The jobs scramble hot-spots: 55 applicants chase every vacancy in Hull but employers struggle to find candidates in Cambridge
10:55 GMT, 27 December 2012
Huge regional differences in the competition for jobs around have been revealed in research that named Hull as the most difficult place in the UK to find work.
Around 55 people chased every vacancy in Hull in 2012, 36 in Sunderland, 25 in Southend, 19 in Wolverhampton and 14 in Bradford according to Adzuna, a search engine for job adverts.
In contrast, there were fewer than one jobseeker per vacancy in Aberdeen, Cambridge, Guildford and Reading and one in Oxford.
To Hull and back: Jobseekers have a far tougher time finding work in Hull than in Cambridge, where job ads attracted fewer than one applicant on average.
London was the best-paying city with average salaries of over 41,000, followed by Aberdeen (37,670), Cambridge (34,009), Slough (33,415) and Guildford (32,539).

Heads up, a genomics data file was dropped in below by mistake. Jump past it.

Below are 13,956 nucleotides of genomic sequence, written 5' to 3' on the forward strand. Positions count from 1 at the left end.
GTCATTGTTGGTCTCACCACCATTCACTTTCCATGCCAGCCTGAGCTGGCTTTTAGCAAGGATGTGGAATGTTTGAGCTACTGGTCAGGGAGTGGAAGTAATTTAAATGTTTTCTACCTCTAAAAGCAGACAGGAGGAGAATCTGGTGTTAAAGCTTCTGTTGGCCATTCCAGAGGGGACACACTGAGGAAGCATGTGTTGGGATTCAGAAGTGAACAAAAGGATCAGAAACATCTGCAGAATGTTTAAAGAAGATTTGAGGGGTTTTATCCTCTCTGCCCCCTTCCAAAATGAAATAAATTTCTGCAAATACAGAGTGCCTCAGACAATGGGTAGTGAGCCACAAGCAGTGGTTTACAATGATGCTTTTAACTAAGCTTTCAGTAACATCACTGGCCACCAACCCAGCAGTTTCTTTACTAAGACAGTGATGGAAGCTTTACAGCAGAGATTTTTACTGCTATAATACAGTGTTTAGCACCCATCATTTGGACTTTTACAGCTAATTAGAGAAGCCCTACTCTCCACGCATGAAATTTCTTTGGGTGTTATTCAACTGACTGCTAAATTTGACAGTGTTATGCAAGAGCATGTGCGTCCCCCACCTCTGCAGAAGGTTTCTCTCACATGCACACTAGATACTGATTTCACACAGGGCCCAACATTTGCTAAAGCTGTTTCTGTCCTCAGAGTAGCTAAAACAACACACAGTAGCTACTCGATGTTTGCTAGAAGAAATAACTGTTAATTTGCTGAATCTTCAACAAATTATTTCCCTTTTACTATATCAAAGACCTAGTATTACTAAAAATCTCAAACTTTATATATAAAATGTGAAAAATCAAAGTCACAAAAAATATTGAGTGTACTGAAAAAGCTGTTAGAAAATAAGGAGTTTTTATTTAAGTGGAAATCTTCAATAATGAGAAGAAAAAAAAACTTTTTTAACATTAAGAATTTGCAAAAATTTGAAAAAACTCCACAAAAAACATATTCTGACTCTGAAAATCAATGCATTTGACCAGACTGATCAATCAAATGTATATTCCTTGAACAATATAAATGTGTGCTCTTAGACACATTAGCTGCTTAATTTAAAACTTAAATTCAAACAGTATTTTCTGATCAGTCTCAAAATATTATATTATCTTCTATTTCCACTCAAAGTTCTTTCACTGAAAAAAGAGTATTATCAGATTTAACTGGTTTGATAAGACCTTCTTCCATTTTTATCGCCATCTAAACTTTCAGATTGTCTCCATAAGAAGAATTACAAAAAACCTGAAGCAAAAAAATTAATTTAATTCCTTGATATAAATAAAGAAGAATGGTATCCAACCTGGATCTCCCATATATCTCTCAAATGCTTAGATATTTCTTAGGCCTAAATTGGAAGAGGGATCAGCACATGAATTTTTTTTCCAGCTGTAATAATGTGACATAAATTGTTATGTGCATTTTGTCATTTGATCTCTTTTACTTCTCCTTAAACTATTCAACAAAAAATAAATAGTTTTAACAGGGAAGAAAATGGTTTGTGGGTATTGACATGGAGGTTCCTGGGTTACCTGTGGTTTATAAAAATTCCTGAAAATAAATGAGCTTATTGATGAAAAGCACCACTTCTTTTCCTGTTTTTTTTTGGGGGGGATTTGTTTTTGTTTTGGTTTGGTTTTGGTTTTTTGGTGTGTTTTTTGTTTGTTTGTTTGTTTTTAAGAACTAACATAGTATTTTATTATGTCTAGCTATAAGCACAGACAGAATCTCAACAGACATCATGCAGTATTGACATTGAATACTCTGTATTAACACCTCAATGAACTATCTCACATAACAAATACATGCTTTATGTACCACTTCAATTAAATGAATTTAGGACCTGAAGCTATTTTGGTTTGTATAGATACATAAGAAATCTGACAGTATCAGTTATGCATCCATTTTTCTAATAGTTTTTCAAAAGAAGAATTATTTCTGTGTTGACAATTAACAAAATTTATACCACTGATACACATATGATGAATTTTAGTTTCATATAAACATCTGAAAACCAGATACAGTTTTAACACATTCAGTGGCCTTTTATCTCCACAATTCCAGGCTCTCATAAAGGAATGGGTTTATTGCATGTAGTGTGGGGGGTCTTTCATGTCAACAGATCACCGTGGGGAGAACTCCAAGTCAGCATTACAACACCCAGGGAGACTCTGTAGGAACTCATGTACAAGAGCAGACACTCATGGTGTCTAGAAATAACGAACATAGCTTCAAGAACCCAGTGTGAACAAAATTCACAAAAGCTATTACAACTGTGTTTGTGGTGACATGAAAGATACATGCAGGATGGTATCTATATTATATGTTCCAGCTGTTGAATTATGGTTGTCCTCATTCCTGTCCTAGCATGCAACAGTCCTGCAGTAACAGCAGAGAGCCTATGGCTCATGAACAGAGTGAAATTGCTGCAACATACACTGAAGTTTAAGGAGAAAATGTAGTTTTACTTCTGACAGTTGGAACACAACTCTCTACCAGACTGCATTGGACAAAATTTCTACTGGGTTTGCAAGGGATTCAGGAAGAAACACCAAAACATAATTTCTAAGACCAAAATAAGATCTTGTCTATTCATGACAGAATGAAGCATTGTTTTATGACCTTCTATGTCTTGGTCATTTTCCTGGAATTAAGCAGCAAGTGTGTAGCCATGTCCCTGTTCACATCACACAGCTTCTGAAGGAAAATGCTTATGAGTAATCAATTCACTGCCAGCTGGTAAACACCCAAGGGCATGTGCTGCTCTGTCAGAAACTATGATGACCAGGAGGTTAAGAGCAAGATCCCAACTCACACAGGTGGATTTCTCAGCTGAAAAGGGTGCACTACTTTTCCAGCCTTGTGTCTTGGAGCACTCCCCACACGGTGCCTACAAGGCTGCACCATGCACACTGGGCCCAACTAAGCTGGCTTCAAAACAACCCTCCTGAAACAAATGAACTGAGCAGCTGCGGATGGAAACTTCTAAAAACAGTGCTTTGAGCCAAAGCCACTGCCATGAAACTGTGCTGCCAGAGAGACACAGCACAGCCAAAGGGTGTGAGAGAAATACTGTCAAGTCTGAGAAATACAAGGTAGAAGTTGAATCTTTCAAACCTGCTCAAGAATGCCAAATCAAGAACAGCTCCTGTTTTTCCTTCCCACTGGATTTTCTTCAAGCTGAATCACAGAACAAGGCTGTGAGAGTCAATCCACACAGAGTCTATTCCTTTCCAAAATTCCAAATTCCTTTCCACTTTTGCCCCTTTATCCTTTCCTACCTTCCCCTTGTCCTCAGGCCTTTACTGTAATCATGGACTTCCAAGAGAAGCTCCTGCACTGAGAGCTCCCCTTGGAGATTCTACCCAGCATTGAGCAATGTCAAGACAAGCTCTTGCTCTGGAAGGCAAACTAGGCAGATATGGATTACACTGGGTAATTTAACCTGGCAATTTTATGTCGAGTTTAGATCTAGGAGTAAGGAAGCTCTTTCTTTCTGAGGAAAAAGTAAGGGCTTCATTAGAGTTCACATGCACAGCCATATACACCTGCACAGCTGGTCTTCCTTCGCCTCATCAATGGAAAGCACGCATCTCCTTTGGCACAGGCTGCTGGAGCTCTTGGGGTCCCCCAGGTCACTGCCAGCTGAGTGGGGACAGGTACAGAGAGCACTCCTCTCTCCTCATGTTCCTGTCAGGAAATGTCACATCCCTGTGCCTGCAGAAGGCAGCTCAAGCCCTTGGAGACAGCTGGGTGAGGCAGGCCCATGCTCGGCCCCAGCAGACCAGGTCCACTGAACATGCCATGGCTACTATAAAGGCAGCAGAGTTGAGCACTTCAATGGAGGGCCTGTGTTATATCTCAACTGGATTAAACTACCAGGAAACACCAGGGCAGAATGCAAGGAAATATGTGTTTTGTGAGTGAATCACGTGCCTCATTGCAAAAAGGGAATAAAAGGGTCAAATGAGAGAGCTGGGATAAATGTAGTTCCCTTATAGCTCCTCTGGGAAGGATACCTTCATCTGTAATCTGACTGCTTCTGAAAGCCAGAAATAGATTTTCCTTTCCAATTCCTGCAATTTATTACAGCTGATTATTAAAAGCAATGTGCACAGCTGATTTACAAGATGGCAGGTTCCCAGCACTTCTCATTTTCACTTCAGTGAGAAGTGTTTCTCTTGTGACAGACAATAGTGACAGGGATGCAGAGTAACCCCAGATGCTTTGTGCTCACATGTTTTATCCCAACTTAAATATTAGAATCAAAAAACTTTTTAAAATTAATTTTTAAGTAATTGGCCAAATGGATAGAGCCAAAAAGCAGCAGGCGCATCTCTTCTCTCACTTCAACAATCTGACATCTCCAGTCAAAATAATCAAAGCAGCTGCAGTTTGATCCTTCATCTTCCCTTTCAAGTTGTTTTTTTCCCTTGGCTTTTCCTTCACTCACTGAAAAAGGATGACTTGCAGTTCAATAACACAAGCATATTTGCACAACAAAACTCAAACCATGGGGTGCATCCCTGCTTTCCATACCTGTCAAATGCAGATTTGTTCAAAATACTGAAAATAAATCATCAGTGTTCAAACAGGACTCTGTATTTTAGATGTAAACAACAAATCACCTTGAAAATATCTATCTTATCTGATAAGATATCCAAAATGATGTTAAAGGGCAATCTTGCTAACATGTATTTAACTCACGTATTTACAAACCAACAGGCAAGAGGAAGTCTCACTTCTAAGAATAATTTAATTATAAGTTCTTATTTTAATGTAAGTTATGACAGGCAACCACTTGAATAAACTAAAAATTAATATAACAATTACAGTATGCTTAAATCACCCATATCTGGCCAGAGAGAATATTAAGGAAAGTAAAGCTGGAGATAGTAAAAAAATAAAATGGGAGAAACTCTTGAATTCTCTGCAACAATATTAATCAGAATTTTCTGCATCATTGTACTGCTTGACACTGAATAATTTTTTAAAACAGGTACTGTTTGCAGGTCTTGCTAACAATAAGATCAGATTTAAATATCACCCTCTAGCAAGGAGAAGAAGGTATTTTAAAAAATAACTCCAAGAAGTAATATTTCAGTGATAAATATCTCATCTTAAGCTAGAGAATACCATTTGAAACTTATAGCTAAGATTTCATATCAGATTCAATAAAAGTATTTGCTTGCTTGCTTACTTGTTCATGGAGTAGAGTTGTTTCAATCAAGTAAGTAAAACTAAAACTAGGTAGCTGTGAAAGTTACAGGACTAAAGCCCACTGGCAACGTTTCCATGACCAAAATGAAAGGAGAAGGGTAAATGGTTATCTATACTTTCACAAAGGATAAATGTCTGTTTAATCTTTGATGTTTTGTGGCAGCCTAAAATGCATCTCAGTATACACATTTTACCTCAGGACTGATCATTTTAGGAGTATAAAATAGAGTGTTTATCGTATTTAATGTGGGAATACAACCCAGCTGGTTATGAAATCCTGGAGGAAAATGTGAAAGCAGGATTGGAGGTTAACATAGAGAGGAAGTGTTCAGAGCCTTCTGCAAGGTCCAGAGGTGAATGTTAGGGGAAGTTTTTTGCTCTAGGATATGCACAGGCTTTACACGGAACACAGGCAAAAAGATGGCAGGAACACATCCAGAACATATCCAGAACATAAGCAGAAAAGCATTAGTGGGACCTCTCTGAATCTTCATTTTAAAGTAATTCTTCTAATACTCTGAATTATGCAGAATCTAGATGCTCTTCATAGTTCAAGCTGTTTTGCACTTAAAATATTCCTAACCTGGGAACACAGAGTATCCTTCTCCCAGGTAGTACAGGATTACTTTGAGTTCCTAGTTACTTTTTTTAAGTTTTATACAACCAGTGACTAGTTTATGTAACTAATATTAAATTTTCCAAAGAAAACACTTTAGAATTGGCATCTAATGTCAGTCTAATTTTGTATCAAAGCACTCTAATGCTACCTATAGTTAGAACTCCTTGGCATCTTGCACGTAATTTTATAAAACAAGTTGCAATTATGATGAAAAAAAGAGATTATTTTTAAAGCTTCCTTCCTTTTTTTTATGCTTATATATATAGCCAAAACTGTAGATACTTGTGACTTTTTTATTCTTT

The lowest average advertised salaries were found in Preston (25,718), Bradford, Stoke-on-Trent, Swindon and Maidstone (all at around 26,000), said the report.
Adzuna said a search of half a million vacancies showed that computing, engineering and finance were the most buoyant sectors in 2012, with average salary rises of 6 per cent over the past six months.
Average pay for iPhone developers and financial advisers have shot up by over 20 per cent, and for translators by 17 per cent.
The top employer this year is said to be the London 2012 Olympic Games, creating around 100,000 jobs, although most of them were temporary.
Supermarkets created over 30,000 jobs, while other leading employers were named as the Royal Mail, the NHS, Deloitte and Ryanair.
Adzuna predicted that the number of part-time jobs will increase by 4 per cent in the first few months of next year.
Andrew Hunter, co-founder of Adzuna, said: 'We expect unemployment to continue to fall in 2013, with technology and engineering sectors performing the strongest in the first half of the year.'
The report also said pay for secretaries, chauffeurs, landscape gardeners and waitresses fell this year.